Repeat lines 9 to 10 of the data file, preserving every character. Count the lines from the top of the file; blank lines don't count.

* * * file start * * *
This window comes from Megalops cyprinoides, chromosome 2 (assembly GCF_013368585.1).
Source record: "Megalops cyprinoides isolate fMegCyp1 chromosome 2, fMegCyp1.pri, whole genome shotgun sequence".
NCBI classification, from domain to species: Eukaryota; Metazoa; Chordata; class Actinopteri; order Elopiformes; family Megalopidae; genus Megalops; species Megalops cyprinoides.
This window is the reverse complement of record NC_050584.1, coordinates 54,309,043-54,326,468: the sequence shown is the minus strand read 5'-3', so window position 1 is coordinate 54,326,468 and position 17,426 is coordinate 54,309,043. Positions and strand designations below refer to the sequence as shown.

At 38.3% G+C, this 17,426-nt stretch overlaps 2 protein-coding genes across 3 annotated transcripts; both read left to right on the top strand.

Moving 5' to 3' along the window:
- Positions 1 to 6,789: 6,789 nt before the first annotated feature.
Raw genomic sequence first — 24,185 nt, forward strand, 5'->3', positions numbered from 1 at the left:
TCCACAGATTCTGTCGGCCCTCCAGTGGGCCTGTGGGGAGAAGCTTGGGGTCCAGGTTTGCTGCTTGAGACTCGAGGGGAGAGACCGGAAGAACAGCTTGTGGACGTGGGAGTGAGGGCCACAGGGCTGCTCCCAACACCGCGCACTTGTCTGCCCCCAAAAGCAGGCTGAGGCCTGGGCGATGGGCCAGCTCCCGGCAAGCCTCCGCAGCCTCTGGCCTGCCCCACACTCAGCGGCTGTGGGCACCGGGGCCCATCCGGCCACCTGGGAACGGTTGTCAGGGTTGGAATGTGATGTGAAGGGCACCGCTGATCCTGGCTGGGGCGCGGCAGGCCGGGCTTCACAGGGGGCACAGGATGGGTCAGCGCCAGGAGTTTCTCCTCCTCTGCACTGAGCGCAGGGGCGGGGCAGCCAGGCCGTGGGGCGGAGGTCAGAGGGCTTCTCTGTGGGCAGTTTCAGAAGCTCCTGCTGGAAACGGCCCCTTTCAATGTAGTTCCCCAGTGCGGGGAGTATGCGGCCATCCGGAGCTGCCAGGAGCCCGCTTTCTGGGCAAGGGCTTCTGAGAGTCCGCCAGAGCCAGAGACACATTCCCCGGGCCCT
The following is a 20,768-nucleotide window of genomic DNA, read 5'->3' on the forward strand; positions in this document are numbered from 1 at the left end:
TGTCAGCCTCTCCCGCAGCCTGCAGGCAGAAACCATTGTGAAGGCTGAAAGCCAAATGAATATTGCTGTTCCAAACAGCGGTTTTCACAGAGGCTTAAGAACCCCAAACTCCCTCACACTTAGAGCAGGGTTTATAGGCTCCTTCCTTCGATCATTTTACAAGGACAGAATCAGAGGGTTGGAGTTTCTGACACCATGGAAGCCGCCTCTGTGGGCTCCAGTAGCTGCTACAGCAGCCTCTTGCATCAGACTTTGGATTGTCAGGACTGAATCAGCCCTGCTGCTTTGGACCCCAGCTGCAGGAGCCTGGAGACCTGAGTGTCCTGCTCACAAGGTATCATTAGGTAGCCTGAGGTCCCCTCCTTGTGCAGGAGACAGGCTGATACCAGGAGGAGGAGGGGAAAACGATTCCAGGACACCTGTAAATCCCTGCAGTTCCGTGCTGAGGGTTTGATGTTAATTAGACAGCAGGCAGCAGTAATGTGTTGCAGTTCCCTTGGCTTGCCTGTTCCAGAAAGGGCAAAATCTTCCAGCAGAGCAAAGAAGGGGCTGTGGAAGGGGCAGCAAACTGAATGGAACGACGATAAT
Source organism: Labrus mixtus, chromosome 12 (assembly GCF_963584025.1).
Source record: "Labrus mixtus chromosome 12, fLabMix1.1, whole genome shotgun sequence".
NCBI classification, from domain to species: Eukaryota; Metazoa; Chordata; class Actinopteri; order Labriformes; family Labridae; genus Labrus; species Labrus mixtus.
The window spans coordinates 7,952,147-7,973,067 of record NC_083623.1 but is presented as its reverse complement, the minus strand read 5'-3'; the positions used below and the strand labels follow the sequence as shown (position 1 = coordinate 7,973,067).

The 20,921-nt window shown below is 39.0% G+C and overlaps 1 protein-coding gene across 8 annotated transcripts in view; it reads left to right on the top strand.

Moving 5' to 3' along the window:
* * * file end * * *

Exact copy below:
TCCACAGATTCTGTCGGCCCTCCAGTGGGCCTGTGGGGAGAAGCTTGGGGTCCAGGTTTGCTGCTTGAGACTCGAGGGGAGAGACCGGAAGAACAGCTTGTGGACGTGGGAGTGAGGGCCACAGGGCTGCTCCCAACACCGCGCACTTGTCTGCCCCCAAAAGCAGGCTGAGGCCTGGGCGATGGGCCAGCTCCCGGCAAGCCTCCGCAGCCTCTGGCCTGCCCCACACTCAGCGGCTGTGGGCACCGGGGCCCATCCGGCCACCTGGGAACGGTTGTCAGGGTTGGAATGTGATGTGAAGGGCACCGCTGATCCTGGCTGGGGCGCGGCAGGCCGGGCTTCACAGGGGGCACAGGATGGGTCAGCGCCAGGAGTTTCTCCTCCTCTGCACTGAGCGCAGGGGCGGGGCAGCCAGGCCGTGGGGCGGAGGTCAGAGGGCTTCTCTGTGGGCAGTTTCAGAAGCTCCTGCTGGAAACGGCCCCTTTCAATGTAGTTCCCCAGTGCGGGGAGTATGCGGCCATCCGGAGCTGCCAGGAGCCCGCTTTCTGGGCAAGGGCTTCTGAGAGTCCGCCAGAGCCAGAGACACATTCCCCGGGCCCT
The following is a 20,768-nucleotide window of genomic DNA, read 5'->3' on the forward strand; positions in this document are numbered from 1 at the left end: